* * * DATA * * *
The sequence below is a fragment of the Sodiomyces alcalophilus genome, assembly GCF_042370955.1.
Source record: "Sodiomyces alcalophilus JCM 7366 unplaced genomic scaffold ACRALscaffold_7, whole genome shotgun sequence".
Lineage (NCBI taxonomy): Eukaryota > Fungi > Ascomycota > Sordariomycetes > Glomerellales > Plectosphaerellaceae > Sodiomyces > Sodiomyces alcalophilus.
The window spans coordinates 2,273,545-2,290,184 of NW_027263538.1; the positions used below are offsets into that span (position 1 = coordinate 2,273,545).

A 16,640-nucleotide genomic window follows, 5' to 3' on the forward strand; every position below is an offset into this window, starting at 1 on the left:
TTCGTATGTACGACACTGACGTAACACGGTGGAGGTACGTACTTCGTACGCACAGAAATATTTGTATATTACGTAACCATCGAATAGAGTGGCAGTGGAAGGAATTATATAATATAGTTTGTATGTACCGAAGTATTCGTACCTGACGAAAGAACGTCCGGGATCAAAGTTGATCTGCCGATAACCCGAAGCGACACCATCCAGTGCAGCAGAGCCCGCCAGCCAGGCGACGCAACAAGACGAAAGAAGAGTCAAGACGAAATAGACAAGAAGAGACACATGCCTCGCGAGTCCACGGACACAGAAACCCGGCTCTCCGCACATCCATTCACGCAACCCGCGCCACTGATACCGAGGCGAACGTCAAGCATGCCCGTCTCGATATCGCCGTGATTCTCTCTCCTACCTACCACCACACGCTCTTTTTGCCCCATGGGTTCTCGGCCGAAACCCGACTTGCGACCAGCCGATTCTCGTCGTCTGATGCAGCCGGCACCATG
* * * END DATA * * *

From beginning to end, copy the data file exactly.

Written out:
The sequence below is a fragment of the Sodiomyces alcalophilus genome, assembly GCF_042370955.1.
Source record: "Sodiomyces alcalophilus JCM 7366 unplaced genomic scaffold ACRALscaffold_7, whole genome shotgun sequence".
Lineage (NCBI taxonomy): Eukaryota > Fungi > Ascomycota > Sordariomycetes > Glomerellales > Plectosphaerellaceae > Sodiomyces > Sodiomyces alcalophilus.
The window spans coordinates 2,273,545-2,290,184 of NW_027263538.1; the positions used below are offsets into that span (position 1 = coordinate 2,273,545).

A 16,640-nucleotide genomic window follows, 5' to 3' on the forward strand; every position below is an offset into this window, starting at 1 on the left:
TTCGTATGTACGACACTGACGTAACACGGTGGAGGTACGTACTTCGTACGCACAGAAATATTTGTATATTACGTAACCATCGAATAGAGTGGCAGTGGAAGGAATTATATAATATAGTTTGTATGTACCGAAGTATTCGTACCTGACGAAAGAACGTCCGGGATCAAAGTTGATCTGCCGATAACCCGAAGCGACACCATCCAGTGCAGCAGAGCCCGCCAGCCAGGCGACGCAACAAGACGAAAGAAGAGTCAAGACGAAATAGACAAGAAGAGACACATGCCTCGCGAGTCCACGGACACAGAAACCCGGCTCTCCGCACATCCATTCACGCAACCCGCGCCACTGATACCGAGGCGAACGTCAAGCATGCCCGTCTCGATATCGCCGTGATTCTCTCTCCTACCTACCACCACACGCTCTTTTTGCCCCATGGGTTCTCGGCCGAAACCCGACTTGCGACCAGCCGATTCTCGTCGTCTGATGCAGCCGGCACCATG